Used a normal Uniprot database (from 2011, LOL!) used a tight mass tolerance cutoff and then allowed SequestHT to have equal weighting on all the fragment ions. I'm doing several iterations with the different engines as well, but this is a nice start.
If I use exactly these settings and just exchange Percolator and Target Decoy
Sequest + Target Decoy = 1,700 phosphopeptides
Sequest + Percolator = 4,459 phosphopeptides!
Are the extra Percolated peptides real? As far as I can tell? Yeah...they're real. Umm...check this out! (Click to expand)
It is a great big peptide phosphopeptide (2 missed cleavages?) and looks better than any ETD phosphopeptide I think I've ever done. I dropped +3 and +4 fragments from this so I could visualize the chart here....IMHO, this data is just stunning. I chose this at random. Most of them look this good!
My worst scoring peptide from Percolator -- I might not put it directly in a paper itself, but I wouldn't be embarrassed to load it into a Supplemental figures file. (Leaving it out for the sake of -- I do have to do a lot of work today...)
How do the other engines I have do with this data? Bad news.
Neither my version of MsAmanda nor Byonic currently have the capabilities of accepting the full a/b/c/z/x/y fragment spread....
...but I'm quite certain both of these awesome teams have it on their radar if not ready to rock already!
EDIT: I've been told I ought to update my Byonic by a reader! His version has it (not a vendor!) has it. Sweet!
I haven't configured a Mascot server in a few years, but unless they changed something significantly, I'm sure you can go in and configure a new instrument and set the weights of the ion spreads in the same way as this, then you just use PD to access that new instrument type.
TL/DR? We can natively process UVPD data from the literature with SequestHT in PD. It will push our processing CPU pretty hard, but it is do-able. And there is a reason the field is excited about the possibilities of UVPD Orbitrap fragments!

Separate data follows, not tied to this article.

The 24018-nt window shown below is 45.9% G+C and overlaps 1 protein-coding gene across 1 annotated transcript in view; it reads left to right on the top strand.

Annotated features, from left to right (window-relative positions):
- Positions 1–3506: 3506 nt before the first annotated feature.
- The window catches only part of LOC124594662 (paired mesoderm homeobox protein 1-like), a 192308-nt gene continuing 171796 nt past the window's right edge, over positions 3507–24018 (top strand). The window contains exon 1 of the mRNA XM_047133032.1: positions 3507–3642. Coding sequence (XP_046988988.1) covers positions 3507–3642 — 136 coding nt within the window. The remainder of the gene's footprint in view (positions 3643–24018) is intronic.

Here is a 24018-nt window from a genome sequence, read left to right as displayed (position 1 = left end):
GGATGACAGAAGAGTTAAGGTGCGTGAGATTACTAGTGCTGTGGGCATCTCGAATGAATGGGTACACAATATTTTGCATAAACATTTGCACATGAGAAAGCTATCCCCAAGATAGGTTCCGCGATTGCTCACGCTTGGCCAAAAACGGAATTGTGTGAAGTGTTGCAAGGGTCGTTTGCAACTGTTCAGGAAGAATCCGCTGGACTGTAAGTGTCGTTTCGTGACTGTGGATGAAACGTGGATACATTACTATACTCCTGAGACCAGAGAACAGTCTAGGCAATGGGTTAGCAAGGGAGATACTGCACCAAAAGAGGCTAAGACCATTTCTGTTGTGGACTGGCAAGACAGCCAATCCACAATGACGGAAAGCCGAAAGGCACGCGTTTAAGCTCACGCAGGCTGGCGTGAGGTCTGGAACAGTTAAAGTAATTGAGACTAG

Friday, February 24, 2017
Too good to be true? We won't know until someone reproduces it, but this new method described here sounds awesome.
BTW...I'm constantly blown away by how many journals PastelBio reads / references. I've never heard of this journal -- but here is a really cool paper from it?
#1 PTM we work on -- phosphos
#2 PTM is glycos (I saw a slide deck at ASMS on that)
Why not enrich them both and just go for it. I'm sure the new Fusion tune software can recognize both neutral loss and diagnostic ions and have no trouble dealing with both in the same run! Organizing the instrument control flow chart might be a little challenging, but I'm confident it would do it!
Thursday, February 23, 2017
I needed some new fun data to process while I was at work today. I went through PRIDE but didn't see anything that caught my attention this morning (I want something really difficult -- I'm gonna be gone for at least 12 hours and my desktop isn't getting off the hook!)
I popped over to Proteome Xchange...found EXACTLY what I was looking for (BTW, that search bar is better than the one at PRIDE...so much easier to find weird stuff!) 14GB downloading now!
There is also this neat little graphic at the top that breaks down the files that are uploaded, by species or by instrument that the data was generated on!
To this day -- the Orbitrap Velos is responsible for the most datasets!! I'm gonna give the credit to 2 of the guys that helped us buy mine back in the day....
...and wonder how many other people upgraded their lab capabilities thanks to a program that provided a big boost in research funding around the time that awesome instrument came out....?